What are possible complications of piles?

A possible complication of piles that hang down is that they can 'strangulate'. This means that the blood supply to the pile has been cut off. A blood clot (thrombosis) can form within the pile. This causes really severe pain if it occurs. The pain usually reaches a peak after 48-72 hours and then gradually goes away over 7-10 days.

Other complications include skin tags around the anus, irritation and breaks in the skin (which may very rarely lead to serious infection), discharge, and closing up of the back passage (stenosis).

What makes piles more likely?

There are certain situations that increase the chance of piles developing. Risk factors include:

  • Constipation, passing large stools (faeces), and straining on the toilet. These increase the pressure in and around the veins in the anus and seem to be a common reason for piles to develop.

  • A low-fibre diet.

  • Being overweight. This increases your risk of developing piles.

  • Pregnancy. Piles are common during pregnancy. This is probably due to pressure effects of the baby lying above the rectum and anus, and also the affect that the change in hormones during pregnancy can have on the veins. Piles occurring during pregnancy often go away after the birth of the child.

  • Ageing. The tissues in the lining of the anus may become less supportive as we become older.

  • Hereditary factors. Some people may inherit a weakness of the wall of the veins in the anal region.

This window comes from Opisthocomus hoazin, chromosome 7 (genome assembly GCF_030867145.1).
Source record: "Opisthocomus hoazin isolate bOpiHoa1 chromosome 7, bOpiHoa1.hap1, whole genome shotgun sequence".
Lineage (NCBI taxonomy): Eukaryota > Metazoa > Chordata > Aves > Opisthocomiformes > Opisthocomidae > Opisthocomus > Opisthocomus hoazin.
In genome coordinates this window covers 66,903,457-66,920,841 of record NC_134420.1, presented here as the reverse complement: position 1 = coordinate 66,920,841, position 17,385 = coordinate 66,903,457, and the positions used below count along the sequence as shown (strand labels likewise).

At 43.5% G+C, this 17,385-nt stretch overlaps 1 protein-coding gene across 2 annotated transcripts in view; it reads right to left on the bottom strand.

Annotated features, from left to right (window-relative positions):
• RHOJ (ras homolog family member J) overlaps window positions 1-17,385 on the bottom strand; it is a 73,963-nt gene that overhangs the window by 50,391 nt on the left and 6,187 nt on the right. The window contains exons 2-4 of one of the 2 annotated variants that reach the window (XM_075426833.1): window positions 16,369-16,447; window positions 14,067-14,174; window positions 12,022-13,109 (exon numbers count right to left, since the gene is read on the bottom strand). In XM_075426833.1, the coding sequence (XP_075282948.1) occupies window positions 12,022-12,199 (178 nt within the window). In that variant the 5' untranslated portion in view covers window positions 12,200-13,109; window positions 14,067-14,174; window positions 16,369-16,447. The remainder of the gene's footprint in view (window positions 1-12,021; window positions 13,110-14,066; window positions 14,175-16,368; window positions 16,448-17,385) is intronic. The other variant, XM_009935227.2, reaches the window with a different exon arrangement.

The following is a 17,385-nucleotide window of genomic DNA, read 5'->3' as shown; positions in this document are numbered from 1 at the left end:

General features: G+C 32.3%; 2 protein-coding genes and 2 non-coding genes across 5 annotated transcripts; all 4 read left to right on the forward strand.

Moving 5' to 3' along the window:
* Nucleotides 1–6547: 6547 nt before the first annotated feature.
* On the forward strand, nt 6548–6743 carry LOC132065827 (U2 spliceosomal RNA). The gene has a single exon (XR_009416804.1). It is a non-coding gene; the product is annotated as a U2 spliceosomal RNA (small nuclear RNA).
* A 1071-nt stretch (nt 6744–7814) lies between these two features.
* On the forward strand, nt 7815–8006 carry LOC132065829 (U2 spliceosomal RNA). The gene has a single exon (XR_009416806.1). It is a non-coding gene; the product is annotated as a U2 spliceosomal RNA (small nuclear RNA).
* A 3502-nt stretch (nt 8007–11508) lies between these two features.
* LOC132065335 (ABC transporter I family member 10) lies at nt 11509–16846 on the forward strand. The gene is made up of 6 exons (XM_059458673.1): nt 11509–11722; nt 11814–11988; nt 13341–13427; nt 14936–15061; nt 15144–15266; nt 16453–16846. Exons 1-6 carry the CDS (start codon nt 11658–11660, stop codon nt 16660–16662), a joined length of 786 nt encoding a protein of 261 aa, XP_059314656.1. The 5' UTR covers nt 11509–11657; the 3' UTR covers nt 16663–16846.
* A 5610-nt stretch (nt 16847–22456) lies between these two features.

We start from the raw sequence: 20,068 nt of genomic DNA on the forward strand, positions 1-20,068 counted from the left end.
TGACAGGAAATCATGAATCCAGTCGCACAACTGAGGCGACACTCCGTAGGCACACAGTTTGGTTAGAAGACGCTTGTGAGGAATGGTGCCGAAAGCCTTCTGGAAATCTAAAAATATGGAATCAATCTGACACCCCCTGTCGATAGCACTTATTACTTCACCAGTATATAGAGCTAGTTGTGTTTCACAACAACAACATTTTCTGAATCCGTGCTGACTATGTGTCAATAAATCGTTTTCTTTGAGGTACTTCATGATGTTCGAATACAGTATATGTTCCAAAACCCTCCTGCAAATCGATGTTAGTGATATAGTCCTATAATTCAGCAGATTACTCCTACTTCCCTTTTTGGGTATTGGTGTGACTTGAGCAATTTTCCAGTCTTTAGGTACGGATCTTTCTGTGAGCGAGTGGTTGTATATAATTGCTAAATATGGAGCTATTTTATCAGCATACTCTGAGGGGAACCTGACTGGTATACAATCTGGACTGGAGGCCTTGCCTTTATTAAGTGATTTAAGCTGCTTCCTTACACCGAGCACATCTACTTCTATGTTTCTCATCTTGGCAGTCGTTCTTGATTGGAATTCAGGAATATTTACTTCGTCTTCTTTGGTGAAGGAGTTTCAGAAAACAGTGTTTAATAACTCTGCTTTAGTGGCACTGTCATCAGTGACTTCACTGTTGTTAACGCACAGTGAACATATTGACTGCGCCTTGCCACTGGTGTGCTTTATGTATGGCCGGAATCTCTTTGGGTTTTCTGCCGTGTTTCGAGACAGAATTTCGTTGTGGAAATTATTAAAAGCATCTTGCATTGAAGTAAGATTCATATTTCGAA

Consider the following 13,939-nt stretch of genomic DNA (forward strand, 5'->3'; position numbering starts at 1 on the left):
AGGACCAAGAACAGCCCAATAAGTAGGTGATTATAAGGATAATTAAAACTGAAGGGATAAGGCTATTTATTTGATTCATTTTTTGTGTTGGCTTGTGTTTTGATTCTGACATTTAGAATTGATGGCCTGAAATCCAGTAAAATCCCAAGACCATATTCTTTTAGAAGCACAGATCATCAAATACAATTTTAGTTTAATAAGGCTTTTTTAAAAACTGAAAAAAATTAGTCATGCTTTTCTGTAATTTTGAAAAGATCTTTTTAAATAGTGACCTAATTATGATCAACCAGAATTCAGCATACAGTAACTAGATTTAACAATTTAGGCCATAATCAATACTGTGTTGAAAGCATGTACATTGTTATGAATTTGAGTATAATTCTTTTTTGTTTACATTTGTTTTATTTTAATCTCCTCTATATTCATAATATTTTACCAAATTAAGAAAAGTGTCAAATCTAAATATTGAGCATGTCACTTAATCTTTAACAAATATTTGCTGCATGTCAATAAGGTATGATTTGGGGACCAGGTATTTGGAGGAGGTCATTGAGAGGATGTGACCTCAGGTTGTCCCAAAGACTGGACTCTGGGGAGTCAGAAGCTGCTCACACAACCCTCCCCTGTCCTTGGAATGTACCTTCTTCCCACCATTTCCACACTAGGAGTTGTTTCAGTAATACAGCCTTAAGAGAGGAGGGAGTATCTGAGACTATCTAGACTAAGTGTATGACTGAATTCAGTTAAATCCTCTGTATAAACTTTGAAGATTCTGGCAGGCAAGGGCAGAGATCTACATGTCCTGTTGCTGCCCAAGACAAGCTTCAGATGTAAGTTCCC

• Other possible causes of piles include heavy lifting or a persistent (chronic) cough.

Do I need any tests for piles?

If you think that you may have piles, or have bleeding, pain or discomfort from your back passage (anal canal) when passing a stool, you should contact your doctor.

Piles are usually diagnosed after your doctor asks you questions about your symptoms and performs a physical examination. The examination usually includes an examination of your back passage. Wearing gloves and using a lubricant, your doctor will examine your back passage with their finger to look for any signs of piles or other abnormalities.

Your doctor may suggest a further examination called a proctoscopy. In this procedure, the inside of your back passage is examined using an instrument called a proctoscope. You may be referred to a specialist for more detailed bowel examination (colonoscopy) to help rule out other conditions.

How to treat piles

Various preparations and brands are commonly used as piles treatment options. They do not cure piles. However, they may ease symptoms such as discomfort and itch.

Avoid constipation and straining during bowel movements